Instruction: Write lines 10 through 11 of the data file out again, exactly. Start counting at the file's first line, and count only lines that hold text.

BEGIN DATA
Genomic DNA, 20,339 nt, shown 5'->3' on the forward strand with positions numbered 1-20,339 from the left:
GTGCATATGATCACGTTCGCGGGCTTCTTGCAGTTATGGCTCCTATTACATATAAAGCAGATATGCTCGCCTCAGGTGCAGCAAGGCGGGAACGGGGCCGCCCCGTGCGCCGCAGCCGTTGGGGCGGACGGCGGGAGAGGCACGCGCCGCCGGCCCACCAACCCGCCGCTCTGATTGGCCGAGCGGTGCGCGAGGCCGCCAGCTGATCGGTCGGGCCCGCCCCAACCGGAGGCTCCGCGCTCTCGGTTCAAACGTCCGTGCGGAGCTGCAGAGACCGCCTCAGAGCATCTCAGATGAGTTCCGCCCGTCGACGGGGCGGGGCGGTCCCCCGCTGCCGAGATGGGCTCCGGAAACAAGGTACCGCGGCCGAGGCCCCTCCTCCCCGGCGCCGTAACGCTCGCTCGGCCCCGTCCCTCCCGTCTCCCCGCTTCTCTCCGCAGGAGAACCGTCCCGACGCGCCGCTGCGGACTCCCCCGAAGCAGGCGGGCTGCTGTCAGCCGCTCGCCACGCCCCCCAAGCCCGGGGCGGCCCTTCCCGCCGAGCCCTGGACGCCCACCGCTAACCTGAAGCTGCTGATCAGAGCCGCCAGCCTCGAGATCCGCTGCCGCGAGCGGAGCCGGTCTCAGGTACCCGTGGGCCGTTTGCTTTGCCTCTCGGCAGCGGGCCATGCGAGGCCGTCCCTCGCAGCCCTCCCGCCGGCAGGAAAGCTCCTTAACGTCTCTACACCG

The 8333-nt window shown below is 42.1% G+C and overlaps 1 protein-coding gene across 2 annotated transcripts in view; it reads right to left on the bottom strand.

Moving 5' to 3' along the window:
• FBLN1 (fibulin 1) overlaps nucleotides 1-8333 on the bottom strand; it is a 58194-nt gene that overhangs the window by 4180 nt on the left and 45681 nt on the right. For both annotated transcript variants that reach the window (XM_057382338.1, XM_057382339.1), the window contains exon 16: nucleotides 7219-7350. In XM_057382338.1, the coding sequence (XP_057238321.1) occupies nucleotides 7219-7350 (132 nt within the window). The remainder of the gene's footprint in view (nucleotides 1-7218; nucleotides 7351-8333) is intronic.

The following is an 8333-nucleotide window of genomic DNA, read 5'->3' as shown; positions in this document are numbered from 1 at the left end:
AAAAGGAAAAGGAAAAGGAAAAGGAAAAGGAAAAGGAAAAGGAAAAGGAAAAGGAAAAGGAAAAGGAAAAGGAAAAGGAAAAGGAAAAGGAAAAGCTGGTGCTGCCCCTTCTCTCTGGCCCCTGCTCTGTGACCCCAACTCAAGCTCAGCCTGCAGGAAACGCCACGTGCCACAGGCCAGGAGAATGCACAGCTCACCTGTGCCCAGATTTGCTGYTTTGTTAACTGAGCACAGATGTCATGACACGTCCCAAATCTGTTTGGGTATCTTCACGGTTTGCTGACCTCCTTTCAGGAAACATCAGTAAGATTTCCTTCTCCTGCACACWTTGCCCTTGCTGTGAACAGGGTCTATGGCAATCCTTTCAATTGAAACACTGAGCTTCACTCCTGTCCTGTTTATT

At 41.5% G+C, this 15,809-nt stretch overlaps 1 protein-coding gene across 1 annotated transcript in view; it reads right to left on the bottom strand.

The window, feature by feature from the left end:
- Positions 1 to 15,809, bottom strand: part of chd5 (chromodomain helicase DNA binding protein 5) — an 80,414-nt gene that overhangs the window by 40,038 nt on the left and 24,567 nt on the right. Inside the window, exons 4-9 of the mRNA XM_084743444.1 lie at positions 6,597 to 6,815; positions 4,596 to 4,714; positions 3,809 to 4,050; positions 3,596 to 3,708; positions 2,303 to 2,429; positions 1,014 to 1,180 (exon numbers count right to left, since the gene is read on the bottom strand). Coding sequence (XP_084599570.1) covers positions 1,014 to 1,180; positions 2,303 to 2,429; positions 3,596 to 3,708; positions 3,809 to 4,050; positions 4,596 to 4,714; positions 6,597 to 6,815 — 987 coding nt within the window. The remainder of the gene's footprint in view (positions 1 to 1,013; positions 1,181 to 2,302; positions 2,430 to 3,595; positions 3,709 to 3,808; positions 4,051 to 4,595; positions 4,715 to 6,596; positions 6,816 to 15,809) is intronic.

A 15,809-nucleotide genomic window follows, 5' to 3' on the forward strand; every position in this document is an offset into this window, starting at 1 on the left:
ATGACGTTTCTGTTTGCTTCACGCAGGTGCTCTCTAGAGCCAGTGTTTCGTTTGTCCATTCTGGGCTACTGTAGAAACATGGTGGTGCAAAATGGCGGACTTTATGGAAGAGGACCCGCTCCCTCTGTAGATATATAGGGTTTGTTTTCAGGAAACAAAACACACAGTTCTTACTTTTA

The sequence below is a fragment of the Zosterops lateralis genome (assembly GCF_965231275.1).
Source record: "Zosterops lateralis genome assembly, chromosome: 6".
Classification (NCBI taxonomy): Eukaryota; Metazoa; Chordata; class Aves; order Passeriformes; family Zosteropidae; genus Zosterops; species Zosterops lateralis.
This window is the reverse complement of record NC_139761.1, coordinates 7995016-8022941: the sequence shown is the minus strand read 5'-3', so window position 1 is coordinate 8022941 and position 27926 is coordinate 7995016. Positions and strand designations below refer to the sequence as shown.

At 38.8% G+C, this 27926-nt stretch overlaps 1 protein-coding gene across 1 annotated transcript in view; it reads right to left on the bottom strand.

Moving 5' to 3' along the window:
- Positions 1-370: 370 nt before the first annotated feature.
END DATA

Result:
- Positions 1 to 15,809, bottom strand: part of chd5 (chromodomain helicase DNA binding protein 5) — an 80,414-nt gene that overhangs the window by 40,038 nt on the left and 24,567 nt on the right. Inside the window, exons 4-9 of the mRNA XM_084743444.1 lie at positions 6,597 to 6,815; positions 4,596 to 4,714; positions 3,809 to 4,050; positions 3,596 to 3,708; positions 2,303 to 2,429; positions 1,014 to 1,180 (exon numbers count right to left, since the gene is read on the bottom strand). Coding sequence (XP_084599570.1) covers positions 1,014 to 1,180; positions 2,303 to 2,429; positions 3,596 to 3,708; positions 3,809 to 4,050; positions 4,596 to 4,714; positions 6,597 to 6,815 — 987 coding nt within the window. The remainder of the gene's footprint in view (positions 1 to 1,013; positions 1,181 to 2,302; positions 2,430 to 3,595; positions 3,709 to 3,808; positions 4,051 to 4,595; positions 4,715 to 6,596; positions 6,816 to 15,809) is intronic.

A 15,809-nucleotide genomic window follows, 5' to 3' on the forward strand; every position in this document is an offset into this window, starting at 1 on the left: